So it was just very fitting with a song, something very extreme. And then when you have it in the setting of Greece, I still go back and watch the video because of course I made sure I recorded it as well, but I’m just to go back and see it and see it in the setting and stuff would the wind blowing and it was just, it fits so well. And I was just, everybody loved it. Like nobody knew they were going to do anything choreograph. So the moment they started, the first move, all their friends, several cocktails in of course they were, you know, you know, all that stuff. They were super super into it. And so that was really, really fun to see it congrats and thing.
0 (28m 53s):
It was amazing. I’ll try to put a link to it in the show notes so people can check it out. Yeah, yeah. For sure. Yeah. I still use it a lot to show examples because of all the lifts we did. So when somebody says, Oh, I wanna do a left. What do you know? I’m like your swine there’s five. So you go in and pick which one you want. So I even still use it for examples for couples. I think it, I think it displays, we did so many different kinds of styles of dance. In one, there was a little bit of waltz. There was a little bit of a rumble box. There was some, you know, a choreographed turns in the air. So it kind of just had a little bit of all sorts of stuff thrown in. So I think it gave people an idea of how I can make a Dance slow or speed it up or add in specific terms to the, of the song to fit the music or the words or the lyrics of their music too.
0 (29m 48s):
So you’re really drawing on your musical experience
0 (30m 30s):
So if you actually know how to Dance a waltz or Foxtrot, that in and of itself is really cool and in my terrible, so if they’re very set on that kind of style and that’s kind of the way we go, so I don’t, I don’t go as creative with that because I don’t think, you know, flips and dips and stuff in the middle of slimy to the moon is getting to fit. It doesn’t fit as well. But for me, a lot of the time that they come with a real unique piece of music, then I definitely kind of want to really, really let my mind to go to work on that and give them something really unique. Cause its a different kind of song, a different feel.
0 (31m 12s):
And I like to listen to the words a lot and see kind of what the song is trying to portray because that tells me a lot about the couple too. If they’re, you know, into this kind of music, I had a couple that did and it an EDM song, so very electronic Dance techno you know, tight thing. And they were like, Hey, this is what we like, can you do this? Or do we need to change to something more traditional? You know? And I said, no, no, no, no, no, no, no, we’ll make this work. And we did. We actually put a waltz to it, which they were kind of like, how did you hear waltz? And this, the girl was a dancer and she’s like, I don’t hear it, but I trust you.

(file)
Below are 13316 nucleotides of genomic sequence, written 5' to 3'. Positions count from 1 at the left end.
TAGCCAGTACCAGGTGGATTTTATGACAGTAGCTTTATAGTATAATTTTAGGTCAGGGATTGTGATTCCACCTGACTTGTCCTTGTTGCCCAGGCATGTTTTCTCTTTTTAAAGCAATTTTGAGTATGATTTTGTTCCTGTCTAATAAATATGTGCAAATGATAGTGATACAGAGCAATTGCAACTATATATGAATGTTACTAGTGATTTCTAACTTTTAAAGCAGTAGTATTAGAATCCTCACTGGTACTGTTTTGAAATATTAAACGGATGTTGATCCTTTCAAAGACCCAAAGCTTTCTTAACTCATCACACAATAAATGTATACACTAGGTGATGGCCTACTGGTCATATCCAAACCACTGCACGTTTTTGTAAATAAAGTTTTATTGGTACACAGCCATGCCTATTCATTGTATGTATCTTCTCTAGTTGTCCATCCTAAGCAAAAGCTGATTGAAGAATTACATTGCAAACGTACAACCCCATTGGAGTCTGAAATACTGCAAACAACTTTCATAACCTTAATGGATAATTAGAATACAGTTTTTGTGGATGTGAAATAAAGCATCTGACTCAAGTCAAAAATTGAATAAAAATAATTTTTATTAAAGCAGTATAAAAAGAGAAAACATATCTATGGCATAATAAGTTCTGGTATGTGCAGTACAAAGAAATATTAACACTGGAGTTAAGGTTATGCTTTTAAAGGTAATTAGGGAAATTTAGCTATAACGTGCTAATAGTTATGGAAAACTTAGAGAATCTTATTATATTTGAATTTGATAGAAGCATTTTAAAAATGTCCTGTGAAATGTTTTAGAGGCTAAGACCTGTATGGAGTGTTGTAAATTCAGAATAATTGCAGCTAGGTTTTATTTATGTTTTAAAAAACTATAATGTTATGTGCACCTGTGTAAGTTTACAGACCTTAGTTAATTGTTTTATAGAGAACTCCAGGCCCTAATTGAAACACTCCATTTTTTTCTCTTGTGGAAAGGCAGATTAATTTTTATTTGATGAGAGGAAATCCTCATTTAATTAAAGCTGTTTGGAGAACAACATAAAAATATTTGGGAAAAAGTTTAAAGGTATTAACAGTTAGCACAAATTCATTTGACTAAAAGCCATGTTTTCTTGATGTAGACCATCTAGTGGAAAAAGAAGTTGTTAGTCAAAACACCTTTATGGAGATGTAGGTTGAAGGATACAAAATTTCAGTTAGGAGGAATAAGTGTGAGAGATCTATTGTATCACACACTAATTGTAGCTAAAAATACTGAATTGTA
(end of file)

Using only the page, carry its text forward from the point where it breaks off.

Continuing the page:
0 (31m 54s):
So we did, but it fit so well. And then we threw in a couple of really cool choreograph moves in there and she used to be a ballet dancer also. So we kind of threw in some ballet stuff and it just really flowed nicely and getting to see the video of that one, you know, was really cool, but it, it fit like it fit, it literally fits the music well, and we made sure that there were some turns and places where it would say, I hold you or I want to hold you, you know that there was a move where the husband was holding the wife, you know, in some kind of a move like that to, even though I know the audience isn’t listening for that word, if they go back and look at the video, they would see it and be like, Oh, that’s really cool.
0 (32m 37s):
They actually did this move when they said I’m to hold you. You know? So yeah. I do think a lot of my love for music and stuff does, you know, my ear for music and everything plays a part of it too. I’m not just teaching moves to a beat, but teaching it more to the tempo, the feel of the song, the mood of the song and the words.
2 (32m 60s):
Right. And drawing on your show, choir experience, in addition to your ballroom experience, I would imagine allows you to approach a song in a really kind of, open-minded like a blank slate sort of way, as opposed to what I think of is more kind of like paint by numbers where like, okay, I have these moves that I can do and I have to somehow, you know, put them in order to this song. Whereas, because you’ve done so much more like creative work in your experience, like you can just take that song and yeah. Maybe sprinkle in some classic moves, but you’re not stuck with them. Yeah. Yeah. How do you, I know sometimes a couples come in who have worked at your chain studios, you know, your franchises that are like in every major metropolitan city and they’re usually more, you know, con constrained to a syllabus or something like that.
2 (33m 55s):
What do you hear from the clients that, that come from there?
0 (33m 59s):
Aye. A lot of times it’s the, I would say two or three things I hear the most is they don’t feel like they’re getting to Dance together a whole lot. Umm, which is very common for studios to do. I disagree with it unless you’re going into competition because if you’re a couple and you want to learn how to dance together, if your learning how to dance with a professional than once you get back with your partner, it’s going to be like, Oh, well you’re not doing it like that teacher did it or you’re not doing it like that. Teacher did it because the professionals are going to know how to lead and Follow.